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On my Arduino UNO the chip part number is ATMEGA328P-U, i recently bought a ATMEGA328-PU to make a standalone Arduino. realized the part number differences after receiving the package...

I noticed that some arduino UNOs have the chip with part number of ATMEGA328P-PU! I'm totally confused!

Those chip are the same? can i use the one that i bought for an standalone Arduino?

If no what are the differences?

8

The main difference is the bit before the -. That is, the 328 vs the 328P. The "P" there denotes "Picopower" which allows the chip to run at very low power consumptions.

Basically the P version is a more modern version of the non-P chip. There are probably other internal differences too but you will have to check the datasheets thoroughly for those.

Everything after the - is to do with the packaging and environmental grading of the chip. For example PU is a -40C to +85C grade DIP chip. ANR is a -40C to +105C grade TQFP chip, etc.

If you see 328P-U then that's probably a fake chip. There's no such thing as single U suffix.

3

There are three die types:

328

328P

328PB

all have different signature bytes which may or may not impact loading code into them. Generally tho the programming software needs to know which part type is being used, at a minimum for installing bootloader code. Serial downloading may end up ignoring the signature bytes of a bootloaded part.

They can be had in different packaging, this is what Digikey is showing as available options:

-PU - 28 pin DIP

-AU - 32 pin TQFP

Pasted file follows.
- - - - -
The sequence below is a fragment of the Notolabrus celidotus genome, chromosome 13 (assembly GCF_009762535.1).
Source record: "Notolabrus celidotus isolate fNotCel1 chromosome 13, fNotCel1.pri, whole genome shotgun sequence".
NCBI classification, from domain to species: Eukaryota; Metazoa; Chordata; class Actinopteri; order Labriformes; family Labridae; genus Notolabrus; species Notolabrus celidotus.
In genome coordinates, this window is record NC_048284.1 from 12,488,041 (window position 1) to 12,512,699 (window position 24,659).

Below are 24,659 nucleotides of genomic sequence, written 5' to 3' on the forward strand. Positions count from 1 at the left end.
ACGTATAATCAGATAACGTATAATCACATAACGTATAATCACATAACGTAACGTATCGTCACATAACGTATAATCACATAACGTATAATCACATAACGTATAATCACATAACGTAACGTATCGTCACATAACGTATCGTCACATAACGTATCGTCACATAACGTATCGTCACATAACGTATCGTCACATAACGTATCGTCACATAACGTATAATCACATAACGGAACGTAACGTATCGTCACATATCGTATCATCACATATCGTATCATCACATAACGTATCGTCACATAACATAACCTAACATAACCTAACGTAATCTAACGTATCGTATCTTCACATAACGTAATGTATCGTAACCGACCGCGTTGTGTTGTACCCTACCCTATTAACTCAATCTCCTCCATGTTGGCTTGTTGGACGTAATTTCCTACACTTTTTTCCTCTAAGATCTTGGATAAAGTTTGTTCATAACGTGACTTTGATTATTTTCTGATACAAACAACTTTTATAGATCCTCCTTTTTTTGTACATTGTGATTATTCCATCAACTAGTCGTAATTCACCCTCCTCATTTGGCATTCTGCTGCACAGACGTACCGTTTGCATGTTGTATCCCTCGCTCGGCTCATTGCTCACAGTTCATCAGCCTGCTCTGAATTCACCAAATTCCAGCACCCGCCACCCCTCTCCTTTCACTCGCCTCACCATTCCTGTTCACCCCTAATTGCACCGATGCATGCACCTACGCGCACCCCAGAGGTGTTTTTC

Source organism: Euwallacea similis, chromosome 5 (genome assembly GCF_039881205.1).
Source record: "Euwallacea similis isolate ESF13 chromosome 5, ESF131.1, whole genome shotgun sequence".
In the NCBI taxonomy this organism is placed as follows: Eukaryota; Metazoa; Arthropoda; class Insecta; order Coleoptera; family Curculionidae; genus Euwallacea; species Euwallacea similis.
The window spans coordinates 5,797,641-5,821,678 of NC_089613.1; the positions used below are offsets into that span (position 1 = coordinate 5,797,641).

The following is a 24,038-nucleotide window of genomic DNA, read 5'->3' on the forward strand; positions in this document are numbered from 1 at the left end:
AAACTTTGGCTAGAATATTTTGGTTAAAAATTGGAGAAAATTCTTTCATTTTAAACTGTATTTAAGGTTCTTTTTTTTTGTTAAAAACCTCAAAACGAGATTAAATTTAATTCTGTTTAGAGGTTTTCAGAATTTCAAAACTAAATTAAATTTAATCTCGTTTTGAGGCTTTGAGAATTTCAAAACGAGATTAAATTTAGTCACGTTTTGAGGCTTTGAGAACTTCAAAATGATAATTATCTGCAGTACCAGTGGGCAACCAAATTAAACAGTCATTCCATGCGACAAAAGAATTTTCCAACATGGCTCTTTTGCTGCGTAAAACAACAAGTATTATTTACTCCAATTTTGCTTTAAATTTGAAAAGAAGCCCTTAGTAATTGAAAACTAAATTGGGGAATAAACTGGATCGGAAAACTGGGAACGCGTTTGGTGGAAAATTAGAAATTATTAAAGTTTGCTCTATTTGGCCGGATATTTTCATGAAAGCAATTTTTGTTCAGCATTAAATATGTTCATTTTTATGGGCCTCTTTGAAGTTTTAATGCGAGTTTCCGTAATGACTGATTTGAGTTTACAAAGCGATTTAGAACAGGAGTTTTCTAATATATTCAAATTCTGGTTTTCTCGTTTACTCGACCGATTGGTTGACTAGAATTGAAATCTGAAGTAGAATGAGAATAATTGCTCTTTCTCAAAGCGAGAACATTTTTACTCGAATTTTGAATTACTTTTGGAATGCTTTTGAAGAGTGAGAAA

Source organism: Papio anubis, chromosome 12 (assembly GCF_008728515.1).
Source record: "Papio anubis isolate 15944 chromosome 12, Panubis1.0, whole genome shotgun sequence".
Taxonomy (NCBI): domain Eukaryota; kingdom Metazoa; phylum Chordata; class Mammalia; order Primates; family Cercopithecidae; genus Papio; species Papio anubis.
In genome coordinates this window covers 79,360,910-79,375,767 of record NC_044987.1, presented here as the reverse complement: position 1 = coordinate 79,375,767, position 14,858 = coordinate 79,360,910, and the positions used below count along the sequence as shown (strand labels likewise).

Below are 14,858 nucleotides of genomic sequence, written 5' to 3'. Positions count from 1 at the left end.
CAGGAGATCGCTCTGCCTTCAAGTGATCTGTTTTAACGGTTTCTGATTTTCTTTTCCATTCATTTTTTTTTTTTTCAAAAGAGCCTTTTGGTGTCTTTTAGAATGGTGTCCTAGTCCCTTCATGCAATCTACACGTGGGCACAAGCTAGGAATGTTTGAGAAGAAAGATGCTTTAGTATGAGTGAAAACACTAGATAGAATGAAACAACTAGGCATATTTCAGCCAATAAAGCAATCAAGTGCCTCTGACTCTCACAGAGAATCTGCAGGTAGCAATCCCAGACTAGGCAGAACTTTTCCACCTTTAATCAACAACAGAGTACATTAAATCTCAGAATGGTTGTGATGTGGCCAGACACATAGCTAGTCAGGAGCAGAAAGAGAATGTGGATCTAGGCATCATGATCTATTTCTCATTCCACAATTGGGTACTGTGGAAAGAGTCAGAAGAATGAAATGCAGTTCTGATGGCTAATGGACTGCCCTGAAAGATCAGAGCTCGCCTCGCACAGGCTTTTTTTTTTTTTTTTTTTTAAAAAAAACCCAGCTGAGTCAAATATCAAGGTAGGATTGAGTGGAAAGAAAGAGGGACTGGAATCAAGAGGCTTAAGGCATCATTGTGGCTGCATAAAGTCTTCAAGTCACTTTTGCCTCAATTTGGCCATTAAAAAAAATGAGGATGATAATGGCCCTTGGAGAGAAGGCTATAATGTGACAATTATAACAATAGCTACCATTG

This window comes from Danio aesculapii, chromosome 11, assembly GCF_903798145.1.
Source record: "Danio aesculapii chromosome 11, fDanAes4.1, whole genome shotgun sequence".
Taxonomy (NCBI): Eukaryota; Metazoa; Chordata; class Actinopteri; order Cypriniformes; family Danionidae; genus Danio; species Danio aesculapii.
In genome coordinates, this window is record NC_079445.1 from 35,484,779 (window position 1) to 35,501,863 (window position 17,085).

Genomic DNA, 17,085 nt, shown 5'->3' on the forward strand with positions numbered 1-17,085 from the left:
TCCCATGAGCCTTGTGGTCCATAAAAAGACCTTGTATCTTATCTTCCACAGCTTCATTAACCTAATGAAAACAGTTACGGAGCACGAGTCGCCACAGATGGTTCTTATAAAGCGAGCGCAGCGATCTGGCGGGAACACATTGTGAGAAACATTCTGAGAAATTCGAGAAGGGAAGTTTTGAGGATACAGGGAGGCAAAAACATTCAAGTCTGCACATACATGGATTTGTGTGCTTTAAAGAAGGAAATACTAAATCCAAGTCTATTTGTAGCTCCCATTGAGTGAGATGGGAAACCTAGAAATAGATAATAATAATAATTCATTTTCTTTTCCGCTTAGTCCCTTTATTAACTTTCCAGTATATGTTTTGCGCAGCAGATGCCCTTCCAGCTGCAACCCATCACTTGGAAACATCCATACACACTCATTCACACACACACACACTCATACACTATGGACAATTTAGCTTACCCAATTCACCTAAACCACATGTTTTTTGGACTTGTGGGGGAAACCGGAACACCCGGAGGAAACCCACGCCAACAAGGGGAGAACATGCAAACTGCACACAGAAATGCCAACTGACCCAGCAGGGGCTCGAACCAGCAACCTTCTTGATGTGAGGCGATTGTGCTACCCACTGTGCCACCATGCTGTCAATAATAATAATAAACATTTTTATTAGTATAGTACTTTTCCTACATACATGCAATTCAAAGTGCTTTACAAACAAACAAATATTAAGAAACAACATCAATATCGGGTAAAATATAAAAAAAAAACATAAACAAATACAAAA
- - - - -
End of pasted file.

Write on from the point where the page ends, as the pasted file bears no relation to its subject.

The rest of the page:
-AN - 32 pin TQFP

-MM - 28 pin leadless package, smaller than 32 pin leadless

-MN - 32 pin leadless package

-MU - 32 pin leadless package

-15AZ - 32 pin TQFP, rated for a higher temperature range

-15MZ - 32 pin leadless package rated for a higher temperature range

Any letters to the right of those seen when ordering indicate the method they are supplied - loose parts, parts in a reel, parts in a tube, etc.

Anything else is either an older part that did not follow the convention, or is a counterfeit part.

Tables 38.7 and 38.8 lists these options for the 328 and 328P for example, with H indicating a type of lead finish, and R indicating Tape & Reel availability:

http://ww1.microchip.com/downloads/en/DeviceDoc/ATmega48A-PA-88A-PA-168A-PA-328-P-DS-DS40002061A.pdf

ATmega328-AU

ATmega328-AUR

ATmega328-MMH

ATmega328-MMHR

ATmega328-MU

ATmega328-MUR

ATmega328-PU

And 328P options:

ATmega328-AU

ATmega328-AUR

ATmega328-MMH

ATmega328-MMHR

ATmega328-MU

ATmega328-MUR

ATmega328-PU

With these rated to 105C

ATmega328P-AN

ATmega328P-ANR

ATmega328P-MN

ATmega328P-MNR

ATmega328P-PN

I think you need to pull up the Automotive data sheet to see the Z numbered parts.

And the PB is a different data sheet as well.

  • That help a lot, but in case other people are finding this looking for ATmegaXX-XXPI, then: PI are 40-pin, PDIP – rasmusm Nov 24 at 19:19
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    '328s are never 40-pin. There are 40-pin DIPs in the Atmega family, and some, like the '644, '1284P, have been brought into the Arduino IDE. I like the '1284P myself; 32 IO arranged as 4 8-bit ports, dual hardware serial, 128K flash, 16K SRAM (twice what the '2560 has). – CrossRoads yesterday
  • Good point and my comment was more general for ATmega's, as this is the first google hit and your answer are a good reference, so i just wanted to add the answer to my own question there was about ATmega16-16pi, just in case it could help somebody else finding this looking for that. – rasmusm yesterday

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